Home | The Staff
| Oct 2004
Suggestions for the High School Coach
By Bob Chmiel
Having ten years of high school experience, I can relate to the
recruiting process as it affects you, the high school coach. Also,
with fifteen years of college coaching, as well as holding the
title of Recruiting Coordinator, I can relate to this process from
a collegiate standpoint.
I sincerely hope that some of my suggestions will assist you in what has evolved
to be a complex and, at times, difficult process. Keeping in mind that this process
is reciprocal from prospect to college coach, with you many times being the focal
point, your role is critical. Add to this quotient the N.C.A.A. regulations issues
which can be complicated.
Many parents that you will be dealing with are experiencing recruiting for the
first time and probably the only time. A process of educating families should
probably begin in the period just after the completion of the freshman football
season and followed up with a meeting each year. This suggestion may prove to
be time consuming, but I sincerely believe that these open lines of communication
will pay dividends during the recruit’s senior year. Expectations by parents
must remain realistic. I believe that when these expectations become inflated,
strained relationships can occur.
I recently read an article in a reputable newspaper in which a high school coach
was insinuated to be lax in his duties as a promoter of his senior athletes.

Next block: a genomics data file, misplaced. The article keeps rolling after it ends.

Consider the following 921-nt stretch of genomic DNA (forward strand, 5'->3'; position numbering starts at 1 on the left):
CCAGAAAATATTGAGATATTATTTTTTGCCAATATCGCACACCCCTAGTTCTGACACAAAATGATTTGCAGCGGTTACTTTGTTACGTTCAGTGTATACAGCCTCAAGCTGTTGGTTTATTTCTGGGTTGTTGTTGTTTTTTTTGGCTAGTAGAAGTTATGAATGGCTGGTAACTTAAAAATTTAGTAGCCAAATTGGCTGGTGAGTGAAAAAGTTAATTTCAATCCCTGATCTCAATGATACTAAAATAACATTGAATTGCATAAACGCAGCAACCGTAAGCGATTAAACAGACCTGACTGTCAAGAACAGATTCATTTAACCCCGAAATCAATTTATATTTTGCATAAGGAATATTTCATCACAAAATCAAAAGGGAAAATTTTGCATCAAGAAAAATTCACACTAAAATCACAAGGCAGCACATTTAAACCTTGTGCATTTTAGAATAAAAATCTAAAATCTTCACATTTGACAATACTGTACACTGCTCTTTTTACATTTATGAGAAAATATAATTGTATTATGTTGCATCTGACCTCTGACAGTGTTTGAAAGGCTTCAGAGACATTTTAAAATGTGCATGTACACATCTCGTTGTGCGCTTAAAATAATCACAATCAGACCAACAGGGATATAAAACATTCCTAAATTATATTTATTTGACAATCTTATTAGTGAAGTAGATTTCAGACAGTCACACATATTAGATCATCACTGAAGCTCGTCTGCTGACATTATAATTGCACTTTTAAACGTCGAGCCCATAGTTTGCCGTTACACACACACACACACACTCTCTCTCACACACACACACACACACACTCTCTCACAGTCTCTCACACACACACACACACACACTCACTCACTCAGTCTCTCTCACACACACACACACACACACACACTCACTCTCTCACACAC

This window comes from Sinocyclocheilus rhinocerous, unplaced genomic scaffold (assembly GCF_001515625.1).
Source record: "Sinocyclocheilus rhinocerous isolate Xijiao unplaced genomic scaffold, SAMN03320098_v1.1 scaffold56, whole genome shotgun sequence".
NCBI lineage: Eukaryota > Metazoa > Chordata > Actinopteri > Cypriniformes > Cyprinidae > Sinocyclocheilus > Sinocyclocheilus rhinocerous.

This article caught my attention because my friendship with this particular coach
has spanned a twenty-year period. He is professional. He is successful. His players
graduate and attend fine schools across the country. The insinuation of his lack
of concern or care appalled me. I knew of the young man in question and actually
had evaluated his high school tape. The level at which his coach suggested he
could play was very accurate. The bottom line is that no one individual, such
as a high school coach or anyone else for that matter, can “get you a scholarship.” The
high school coach can present a prospect's academic and athletic credentials
to a particular college and vouch for his character, but beyond this point, the
athlete's fate lies in the hands of the recruiter.
My suggestions to you, the high school coach, are:
1. Begin the process of educating athletes and parents as early as possible
A. From an academic standpoint
B. From an athletic standpoint
2. Expose athletes to collegiate football
A. As a motivator, but not as a distraction
B. Emphasize those collegiate stand-outs who have had success in the classroom.
3. Distribute copies of the N.C.A.A. Guidelines to parents and athletes.
4. Interview each athlete on a yearly basis
A. Communicate with parents concerns that may occur as a result of the interview.
B. Be candid when interviewing your player; do not cause false expectations.
5. If possible, have a collegiate coach speak to your parents booster club. He
can relate the academic and athletic standards of college football. If you do
have a blue-chip prospect, I would meet with his parents as early as possible
to get a feel for his eventual choices. These situations can prove to be time
consuming, but I know they will pay dividends in your community and with your
principal and athletic director.
The bottom line, as you well know, comes down to “what is best for the
(Bob Chmiel was the Recruiting Coordinator for both Bo Schembechler at Michigan
and Lou Holtz at Notre Dame...he will periodically offer his insights exclusively
to AFM on the various aspects of recruiting.)